food · Graphic Novel · memoir · Nonfiction

Relish by Lucy Knisley


Paperback, 192 pages
Published April 2nd 2013 by Macmillan Children’s Publishing Group
Source: Raincoast Books

I read Knisley’s travel memoir French Milk and while I enjoyed it, I wasn’t bowled over by it because I thought it a bit too monotonous in tone for my taste. Relish, however, did win me over simply because it is about one of my first loves: food. I have noticed of late a burgeoning awareness among people to consider food as more than just fuel. I’m sure that this is nothing new and a specific group of people have always been concerned with the greater aspects of food but this awareness is now spreading. I feel like the advent of trends such as instagrammed pictures of food have led people to consider food in a new light and to consider their own relationships and enjoyment of food.

Relish is a food memoir. It records Knisley’s journeys through the years, paying special attention to the food she ate during these years that lingered in her mind.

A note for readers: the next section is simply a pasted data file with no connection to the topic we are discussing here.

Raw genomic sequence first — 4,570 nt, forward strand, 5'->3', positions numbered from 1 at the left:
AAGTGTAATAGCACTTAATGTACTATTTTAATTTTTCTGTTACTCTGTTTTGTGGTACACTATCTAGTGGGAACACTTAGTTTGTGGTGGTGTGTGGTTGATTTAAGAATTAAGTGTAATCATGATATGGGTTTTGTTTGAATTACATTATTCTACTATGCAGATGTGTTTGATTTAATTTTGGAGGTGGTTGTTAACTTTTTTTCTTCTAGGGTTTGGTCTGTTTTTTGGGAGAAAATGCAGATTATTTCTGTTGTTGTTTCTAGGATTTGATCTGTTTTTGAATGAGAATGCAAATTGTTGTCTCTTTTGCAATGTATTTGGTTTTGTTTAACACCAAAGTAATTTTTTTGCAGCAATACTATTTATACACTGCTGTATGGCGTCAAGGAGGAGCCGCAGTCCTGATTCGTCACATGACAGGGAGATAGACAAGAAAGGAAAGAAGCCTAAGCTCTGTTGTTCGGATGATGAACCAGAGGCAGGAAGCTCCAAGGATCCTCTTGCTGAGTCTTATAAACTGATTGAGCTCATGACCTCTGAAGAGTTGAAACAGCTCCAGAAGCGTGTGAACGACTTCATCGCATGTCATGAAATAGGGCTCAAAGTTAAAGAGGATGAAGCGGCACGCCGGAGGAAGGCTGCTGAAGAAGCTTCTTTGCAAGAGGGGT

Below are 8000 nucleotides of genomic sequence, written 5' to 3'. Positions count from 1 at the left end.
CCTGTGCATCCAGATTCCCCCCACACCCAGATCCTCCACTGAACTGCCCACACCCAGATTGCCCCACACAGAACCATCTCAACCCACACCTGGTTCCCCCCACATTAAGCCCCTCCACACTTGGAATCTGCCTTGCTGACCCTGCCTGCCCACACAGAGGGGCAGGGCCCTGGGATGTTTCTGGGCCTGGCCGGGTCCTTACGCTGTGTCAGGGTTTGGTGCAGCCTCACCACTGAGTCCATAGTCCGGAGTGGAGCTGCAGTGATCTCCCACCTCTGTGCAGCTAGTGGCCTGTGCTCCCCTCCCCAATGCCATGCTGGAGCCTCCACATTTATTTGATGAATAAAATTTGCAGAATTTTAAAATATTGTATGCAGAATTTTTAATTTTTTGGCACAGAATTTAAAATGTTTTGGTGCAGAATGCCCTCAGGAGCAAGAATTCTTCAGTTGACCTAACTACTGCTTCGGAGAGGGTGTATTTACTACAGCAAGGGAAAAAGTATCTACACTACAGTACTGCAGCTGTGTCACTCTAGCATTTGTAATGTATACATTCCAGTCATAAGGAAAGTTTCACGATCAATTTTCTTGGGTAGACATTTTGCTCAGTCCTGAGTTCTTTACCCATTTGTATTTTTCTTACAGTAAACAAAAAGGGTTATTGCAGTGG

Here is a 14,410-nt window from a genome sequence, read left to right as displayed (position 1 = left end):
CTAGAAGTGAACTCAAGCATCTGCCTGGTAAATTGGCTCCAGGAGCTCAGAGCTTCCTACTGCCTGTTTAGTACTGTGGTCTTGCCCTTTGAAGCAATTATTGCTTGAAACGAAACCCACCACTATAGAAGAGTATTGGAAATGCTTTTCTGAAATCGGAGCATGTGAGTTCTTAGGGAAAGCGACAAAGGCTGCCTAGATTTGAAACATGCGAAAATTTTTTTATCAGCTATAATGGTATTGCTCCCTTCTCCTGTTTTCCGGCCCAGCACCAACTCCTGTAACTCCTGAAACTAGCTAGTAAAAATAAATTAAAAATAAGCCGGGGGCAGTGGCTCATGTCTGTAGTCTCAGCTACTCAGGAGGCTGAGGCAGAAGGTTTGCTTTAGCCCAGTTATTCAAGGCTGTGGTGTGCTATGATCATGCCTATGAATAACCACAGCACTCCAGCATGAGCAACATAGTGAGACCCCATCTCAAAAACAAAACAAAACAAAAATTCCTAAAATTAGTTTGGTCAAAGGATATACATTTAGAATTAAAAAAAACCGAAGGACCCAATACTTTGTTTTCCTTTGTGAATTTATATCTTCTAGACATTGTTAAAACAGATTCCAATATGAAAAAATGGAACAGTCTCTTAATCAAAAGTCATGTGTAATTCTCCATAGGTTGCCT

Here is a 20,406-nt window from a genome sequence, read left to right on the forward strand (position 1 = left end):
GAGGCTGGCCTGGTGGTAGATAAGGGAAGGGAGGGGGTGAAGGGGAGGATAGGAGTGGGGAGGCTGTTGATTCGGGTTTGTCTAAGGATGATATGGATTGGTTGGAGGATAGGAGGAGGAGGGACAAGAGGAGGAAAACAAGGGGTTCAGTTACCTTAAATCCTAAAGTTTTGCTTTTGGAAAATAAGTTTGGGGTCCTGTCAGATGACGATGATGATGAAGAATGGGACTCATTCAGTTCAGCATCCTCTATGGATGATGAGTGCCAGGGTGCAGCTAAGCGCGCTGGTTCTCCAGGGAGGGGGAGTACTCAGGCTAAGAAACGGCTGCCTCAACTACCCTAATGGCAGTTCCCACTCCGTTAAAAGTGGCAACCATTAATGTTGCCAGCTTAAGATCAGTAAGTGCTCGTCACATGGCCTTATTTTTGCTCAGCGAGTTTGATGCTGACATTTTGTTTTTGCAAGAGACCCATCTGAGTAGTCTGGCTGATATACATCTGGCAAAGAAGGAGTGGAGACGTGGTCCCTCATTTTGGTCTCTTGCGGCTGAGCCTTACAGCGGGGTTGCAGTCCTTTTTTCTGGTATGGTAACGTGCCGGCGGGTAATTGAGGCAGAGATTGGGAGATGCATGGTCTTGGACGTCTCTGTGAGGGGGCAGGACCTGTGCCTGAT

I had a conversation with my mother recently and she was telling me how, when she was a little girl in Fiji, her mother would cook hot rice and pour the masala from the mango pickles she made on top of it and they would eat it together. Or the fresh and hot roti in the afternoons when she came back from school, three or so kilometers away traveled by foot. My grandmother passed away ages ago but a little taste of something is enough to bring my mom back to her childhood. For me, whenever I eat pineapple, I am the little girl on a sugarcane farm in Fiji again, shrieking happily with my cousins, the sunshine bursting.

Knisley records anecdotes about her life centered mainly around food. Her experiences with food, for example croissants in Venice and salmon in Vancouver, are interesting to read about. I also had fun reading about her chicken rearing experiences when she and her mother moved to the countryside; as someone who had the misfortune to have chicken feeding chores, I empathized completely. The book is frequently interrupted with recipes that do not pretend to be actual recipes but have a friendly tone to them – Knisley has tried these recipes and she has liked them and so she is passing them on to you, the reader.


The humour makes the novel enjoyable as does the awareness and reflection of the part food plays not just in our lives but in our relationship to our bodies. Especially, female bodies. I enjoyed this graphic novel quite a bit and recommend it to you, dear Readers.



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